Amelanotic Lentigo Maligna Melanoma A Diagnostic Conundrum; Presentation of Four New Cases

Homayoon Rahbari, M.D., Hossein Nabai, M.D., Amir H. Mehregan, M.D., David A. Mehregan, M.D., Darius R. Merhregan, M.D., and Judith Lipinski, M.D.
Background: The clinical appearance of amelanotic lentigo maligna melanoma (ALMM) is quite confusing and usually is not diagnosed prior to histopathologic examination.

Methods: We have studied four new patients with ALMM whose correct diagnosis was not obtained from any one clinical finding. We arrived at the final diagnosis in an unexpected way, having had biopsied the lesions for diagnoses other than malignant melanoma.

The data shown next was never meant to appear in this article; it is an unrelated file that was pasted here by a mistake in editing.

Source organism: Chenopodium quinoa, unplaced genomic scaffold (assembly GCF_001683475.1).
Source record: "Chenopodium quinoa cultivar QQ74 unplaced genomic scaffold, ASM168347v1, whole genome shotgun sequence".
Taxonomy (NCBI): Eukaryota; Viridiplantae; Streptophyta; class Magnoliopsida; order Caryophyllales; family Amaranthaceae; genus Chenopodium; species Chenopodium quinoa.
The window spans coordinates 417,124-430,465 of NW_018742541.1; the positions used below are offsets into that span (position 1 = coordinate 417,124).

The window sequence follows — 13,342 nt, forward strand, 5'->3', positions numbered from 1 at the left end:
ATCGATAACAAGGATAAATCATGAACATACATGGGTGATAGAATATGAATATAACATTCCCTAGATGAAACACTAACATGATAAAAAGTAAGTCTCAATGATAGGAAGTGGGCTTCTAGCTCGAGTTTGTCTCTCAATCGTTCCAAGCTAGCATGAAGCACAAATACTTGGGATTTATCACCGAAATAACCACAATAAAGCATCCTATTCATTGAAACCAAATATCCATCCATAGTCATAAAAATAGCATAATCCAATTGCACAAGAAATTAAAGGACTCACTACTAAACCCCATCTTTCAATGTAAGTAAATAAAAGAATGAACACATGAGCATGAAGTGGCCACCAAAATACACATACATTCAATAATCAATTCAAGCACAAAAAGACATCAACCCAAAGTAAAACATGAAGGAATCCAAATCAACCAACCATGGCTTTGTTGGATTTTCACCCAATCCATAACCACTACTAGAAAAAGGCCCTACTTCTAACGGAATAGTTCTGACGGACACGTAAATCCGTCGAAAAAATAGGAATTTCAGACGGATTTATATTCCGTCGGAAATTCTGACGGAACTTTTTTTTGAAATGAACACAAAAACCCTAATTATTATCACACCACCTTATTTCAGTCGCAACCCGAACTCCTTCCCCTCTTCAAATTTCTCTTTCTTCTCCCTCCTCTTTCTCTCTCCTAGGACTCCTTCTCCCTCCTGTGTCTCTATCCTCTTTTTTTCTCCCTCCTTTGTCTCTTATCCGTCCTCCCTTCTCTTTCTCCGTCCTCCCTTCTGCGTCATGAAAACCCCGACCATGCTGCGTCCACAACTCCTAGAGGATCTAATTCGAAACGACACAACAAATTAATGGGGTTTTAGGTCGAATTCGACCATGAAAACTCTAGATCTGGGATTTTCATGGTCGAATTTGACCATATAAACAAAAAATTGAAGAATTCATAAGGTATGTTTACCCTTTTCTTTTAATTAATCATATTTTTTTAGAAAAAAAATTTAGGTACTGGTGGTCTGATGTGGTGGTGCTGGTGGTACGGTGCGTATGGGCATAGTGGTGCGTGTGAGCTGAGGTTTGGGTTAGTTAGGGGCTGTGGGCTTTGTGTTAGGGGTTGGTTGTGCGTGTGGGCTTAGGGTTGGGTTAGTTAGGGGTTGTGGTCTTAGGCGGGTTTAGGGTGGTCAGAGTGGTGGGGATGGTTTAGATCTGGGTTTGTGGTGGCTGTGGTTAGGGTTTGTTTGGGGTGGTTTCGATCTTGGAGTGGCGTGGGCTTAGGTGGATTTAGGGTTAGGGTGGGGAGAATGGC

Results: ALMM presents as a nonspecific skin lesion with no single indicative characteristic. A search of the literature confirmed our difficulty in making the diagnosis.

Conclusions: To diagnose ALMM, one has to be cognizant of this condition and has to consider a constellation of findings that are unusual with melanocytic lesions. Questionable lesions must be biopsied for definitive histopathologic diagnosis.

KEYWORDS: amelanotic melanoma, lentigo maligna, dermatitic lesions, scaly elevated pruritus.

Cancer 1996; 77:2052-7